• Leaves – a mix of different leaves from your neighbourhood
  • Flowers – great for scents
  • Seeds – like an Australian Woody Pear
  • Stones – cool, smooth stones provide contrast
  • Shells – collect from the beach
A parent closes their eyes while holding a newborn baby and having a makeover by an older child. The older child is painting the parent's face with blue and yellow paint.

Remembering self-care

Bringing a newborn baby home changes everything all at once. It is both beautiful and overwhelming for families. Postpartum depression can affect all family members and remembering to take time out for self-care is vital for the amazing adventure ahead.

  1. Prepare to be pampered. Whether it is an hour-long undisturbed bath or simply watching a thirty-minute guilty-pleasure television show, taking time to focus on yourself before and after the newborn’s arrival can change the experience.
  2. Ask for help. Before the newborn infant arrives home, make plans and arrange times for self-care and embrace that help as part of the experience. Asking older children for help can avoid sibling jealousy.
  3. Join a community group for new and expecting families. You are not alone in this new adventure. Whether you join a local parents group or an online support forum, community groups offer various services, including emotional support and wellbeing.
  4. Stock up on personal essentials. In those first few weeks, you may want to stay home and welcome visitors. Breastfeeding families will need to have nursing bras and breast pads handy.
  5. Attend childbirth classes. Antenatal classes are useful for discovering the finer details about labour, birthing options and breastfeeding. Along with specialised breastfeeding classes these help you organise a birthing plan and prepare for a new infant. Baby CPR classes can be a lifesaver.
Two newborn babies share tummy time and a sensory experience with green edible playdoh on a white blanket.

Keeping your baby safe and secure

Some safety aspects can wait until after your baby arrives as your newborn infant won’t be roaming the house anytime soon. However, for families that like to be ultra prepared, we recommend adding these tasks to your baby checklist of things to do at home.

  1. Block electrical outlets. Babies are curious creatures; once they find their legs, there will be many more things for them to discover. Keep them safe by baby proofing outlets and cords.
  2. Anchor objects that might tip. Look around your home for bookshelves, tall boys, television units and other furniture that has the potential to tip over. To keep your baby safe, secure these items to the wall behind.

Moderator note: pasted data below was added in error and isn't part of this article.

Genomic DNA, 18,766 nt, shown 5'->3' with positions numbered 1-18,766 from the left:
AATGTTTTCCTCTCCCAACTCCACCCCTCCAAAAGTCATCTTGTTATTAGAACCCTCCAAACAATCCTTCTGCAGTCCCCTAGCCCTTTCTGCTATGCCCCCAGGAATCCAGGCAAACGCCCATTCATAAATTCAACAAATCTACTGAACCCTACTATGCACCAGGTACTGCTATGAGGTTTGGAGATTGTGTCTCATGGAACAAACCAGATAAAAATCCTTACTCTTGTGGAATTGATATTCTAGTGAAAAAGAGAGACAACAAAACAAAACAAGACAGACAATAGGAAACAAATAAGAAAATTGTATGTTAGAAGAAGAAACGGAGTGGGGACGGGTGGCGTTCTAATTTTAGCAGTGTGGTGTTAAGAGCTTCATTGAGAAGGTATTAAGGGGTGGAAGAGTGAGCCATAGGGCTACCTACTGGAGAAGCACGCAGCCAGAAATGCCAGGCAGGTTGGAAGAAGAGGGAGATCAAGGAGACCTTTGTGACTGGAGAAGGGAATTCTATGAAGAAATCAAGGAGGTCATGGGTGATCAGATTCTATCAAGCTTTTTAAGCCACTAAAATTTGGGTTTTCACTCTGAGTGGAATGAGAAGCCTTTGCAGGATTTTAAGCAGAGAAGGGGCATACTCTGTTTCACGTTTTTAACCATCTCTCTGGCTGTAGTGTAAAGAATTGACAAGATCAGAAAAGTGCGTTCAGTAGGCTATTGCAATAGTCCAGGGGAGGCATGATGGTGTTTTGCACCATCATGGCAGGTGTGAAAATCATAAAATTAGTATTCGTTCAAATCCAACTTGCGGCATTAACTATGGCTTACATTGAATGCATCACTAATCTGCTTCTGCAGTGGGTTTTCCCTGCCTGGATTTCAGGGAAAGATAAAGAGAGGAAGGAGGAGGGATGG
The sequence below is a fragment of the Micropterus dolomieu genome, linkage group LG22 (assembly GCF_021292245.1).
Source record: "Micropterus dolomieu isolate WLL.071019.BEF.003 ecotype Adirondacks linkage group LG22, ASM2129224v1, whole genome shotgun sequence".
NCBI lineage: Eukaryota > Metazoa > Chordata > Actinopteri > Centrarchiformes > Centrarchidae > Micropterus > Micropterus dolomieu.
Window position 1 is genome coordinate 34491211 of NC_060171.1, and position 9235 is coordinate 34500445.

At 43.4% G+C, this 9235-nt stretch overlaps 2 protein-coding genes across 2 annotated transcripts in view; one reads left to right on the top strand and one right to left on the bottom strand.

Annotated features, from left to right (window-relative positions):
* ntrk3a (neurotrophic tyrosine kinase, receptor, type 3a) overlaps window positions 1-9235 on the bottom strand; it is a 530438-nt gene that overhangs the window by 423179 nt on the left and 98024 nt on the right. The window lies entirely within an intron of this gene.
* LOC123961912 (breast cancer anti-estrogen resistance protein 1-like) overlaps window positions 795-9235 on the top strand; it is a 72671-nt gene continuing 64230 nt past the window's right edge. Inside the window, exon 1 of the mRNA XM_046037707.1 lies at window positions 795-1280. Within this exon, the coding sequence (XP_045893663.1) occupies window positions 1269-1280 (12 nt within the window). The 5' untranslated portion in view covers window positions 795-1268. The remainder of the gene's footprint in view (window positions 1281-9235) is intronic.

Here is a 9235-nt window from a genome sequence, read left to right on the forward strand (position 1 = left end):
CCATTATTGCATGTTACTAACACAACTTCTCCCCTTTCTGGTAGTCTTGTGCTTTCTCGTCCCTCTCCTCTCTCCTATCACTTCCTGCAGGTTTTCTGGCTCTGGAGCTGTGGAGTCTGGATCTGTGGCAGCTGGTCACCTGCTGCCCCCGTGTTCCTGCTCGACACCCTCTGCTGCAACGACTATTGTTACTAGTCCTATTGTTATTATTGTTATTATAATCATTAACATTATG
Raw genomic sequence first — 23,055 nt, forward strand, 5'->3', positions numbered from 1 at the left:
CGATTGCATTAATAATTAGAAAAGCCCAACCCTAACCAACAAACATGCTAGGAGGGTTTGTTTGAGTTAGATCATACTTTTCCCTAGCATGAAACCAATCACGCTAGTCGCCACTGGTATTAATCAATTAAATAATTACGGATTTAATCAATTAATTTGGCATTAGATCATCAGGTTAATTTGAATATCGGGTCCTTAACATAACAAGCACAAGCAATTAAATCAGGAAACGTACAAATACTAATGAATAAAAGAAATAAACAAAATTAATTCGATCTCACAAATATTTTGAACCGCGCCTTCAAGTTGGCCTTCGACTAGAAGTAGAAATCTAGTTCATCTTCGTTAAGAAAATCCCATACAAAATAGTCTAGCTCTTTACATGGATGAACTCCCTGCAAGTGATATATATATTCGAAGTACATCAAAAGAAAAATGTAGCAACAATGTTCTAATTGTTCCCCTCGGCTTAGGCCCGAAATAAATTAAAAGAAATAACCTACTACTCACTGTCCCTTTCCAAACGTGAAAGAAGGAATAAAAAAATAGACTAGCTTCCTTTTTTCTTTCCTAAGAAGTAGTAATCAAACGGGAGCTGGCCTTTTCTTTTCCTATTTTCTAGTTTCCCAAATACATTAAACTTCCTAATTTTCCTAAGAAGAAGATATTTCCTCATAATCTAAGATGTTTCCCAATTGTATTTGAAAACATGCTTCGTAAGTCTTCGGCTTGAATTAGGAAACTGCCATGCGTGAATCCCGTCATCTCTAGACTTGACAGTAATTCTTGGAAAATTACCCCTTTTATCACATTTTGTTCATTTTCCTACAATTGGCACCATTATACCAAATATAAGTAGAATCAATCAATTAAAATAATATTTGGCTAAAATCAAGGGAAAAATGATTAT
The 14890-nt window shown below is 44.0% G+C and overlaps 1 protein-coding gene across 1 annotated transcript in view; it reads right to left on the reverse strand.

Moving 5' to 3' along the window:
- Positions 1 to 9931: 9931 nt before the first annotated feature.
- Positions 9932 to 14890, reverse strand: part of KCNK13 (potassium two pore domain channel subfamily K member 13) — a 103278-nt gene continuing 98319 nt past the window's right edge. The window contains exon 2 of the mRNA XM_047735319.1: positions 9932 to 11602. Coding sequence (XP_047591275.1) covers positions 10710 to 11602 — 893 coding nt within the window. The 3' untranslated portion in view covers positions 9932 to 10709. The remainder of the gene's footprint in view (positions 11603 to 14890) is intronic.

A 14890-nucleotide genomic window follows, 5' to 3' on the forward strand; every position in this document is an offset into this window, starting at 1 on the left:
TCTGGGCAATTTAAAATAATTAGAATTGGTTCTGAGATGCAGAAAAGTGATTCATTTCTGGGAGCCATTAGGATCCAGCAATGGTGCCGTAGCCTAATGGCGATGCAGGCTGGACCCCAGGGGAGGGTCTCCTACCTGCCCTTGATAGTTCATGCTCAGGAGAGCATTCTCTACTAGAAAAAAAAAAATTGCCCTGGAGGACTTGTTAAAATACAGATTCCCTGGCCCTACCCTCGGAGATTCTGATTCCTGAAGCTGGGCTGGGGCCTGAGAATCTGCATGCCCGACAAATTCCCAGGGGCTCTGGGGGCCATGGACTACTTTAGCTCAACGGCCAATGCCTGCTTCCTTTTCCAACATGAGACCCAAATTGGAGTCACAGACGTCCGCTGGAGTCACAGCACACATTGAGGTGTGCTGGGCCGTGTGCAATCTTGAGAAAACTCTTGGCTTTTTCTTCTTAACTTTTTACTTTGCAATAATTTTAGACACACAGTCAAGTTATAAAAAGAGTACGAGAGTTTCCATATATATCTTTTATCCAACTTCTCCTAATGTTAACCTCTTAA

3. Cover those sharp corners. Protect your baby from sharp corners such as those on low-lying tables or fireplaces. You can purchase corner protectors or DIY by using baby safe materials. Alternatively, move unsafe furniture out of your baby’s way.
  4. Install baby safety gates. While choosing safety baby equipment look to Australian safety standards. These help keep children safe from areas of the house such as stairs, kitchen, laundry and pools.
  5. Empty that bath. Remind family members to empty tubs and sinks after use and to keep the bathroom floor dry. Have an area set aside for your baby bath and bath time essentials.
  6. Address high risks. Secure toxic chemicals, poisons and medications in a locked cabinet that is preferably up high and out of your child’s reach.
Outside the early childhood education and care service, an educator leans over a new pram carrying children. Expecting and organised families will test drive prams.

Outside the home: Expecting and organised

  1. Start thinking about your child’s care. While you may not be returning to work for 12-months or more, some early childhood education and care services have waiting lists. Look into the different types of care and book those tours now
  2. Prepare the car and fill the tank. That first ride home is precious. Have the car seat professionally installed and ask for instructions on adjusting it. What sounds will your baby hear on their first ride home?
  3. Let your employer know what is happening. Notify your employer in writing of your intended leave and return times.
  4. Take your pram for a test drive. A newborn baby should be able to lie down fully in their pram. Practise unfolding and folding it, putting on the brakes and placing it in the boot of your car. Does the baby’s bag stow away quickly and safely underneath?
  5. Be packed and ready to go. Have your maternity bag packed to go at 35 weeks. Ask your hospital what you need to bring with you for your birth plan. Let your birthing partner know where you have stored your bag.

The most important thing to remember when preparing your house for a baby is that it does not need to be perfect. Babies want to be nurtured, to feel your warmth and be safe and secure. The newborn phase is all about bonding and welcoming your child to their new home. It is an exciting time for the whole family.

Be prepared with your newborn baby by checking out early education and care services early. Above, an educator holds a baby while the baby's sibling kneels in front giving them a hug.

Be prepared with Petit Early Learning Journey

We believe building partnerships with families supports a child’s health and wellbeing. Children flourish when surrounded by people who care deeply about them.

Education and care happens all day long at our centres and it is integrated into our curriculum, routines, rituals and rhythms. When our educators share positive bonds with families and their children it develops trust and communication.

To learn more about preparing for your newborns’ learning and care and the value we place on our family partnerships, we invite you to visit your nearest centre.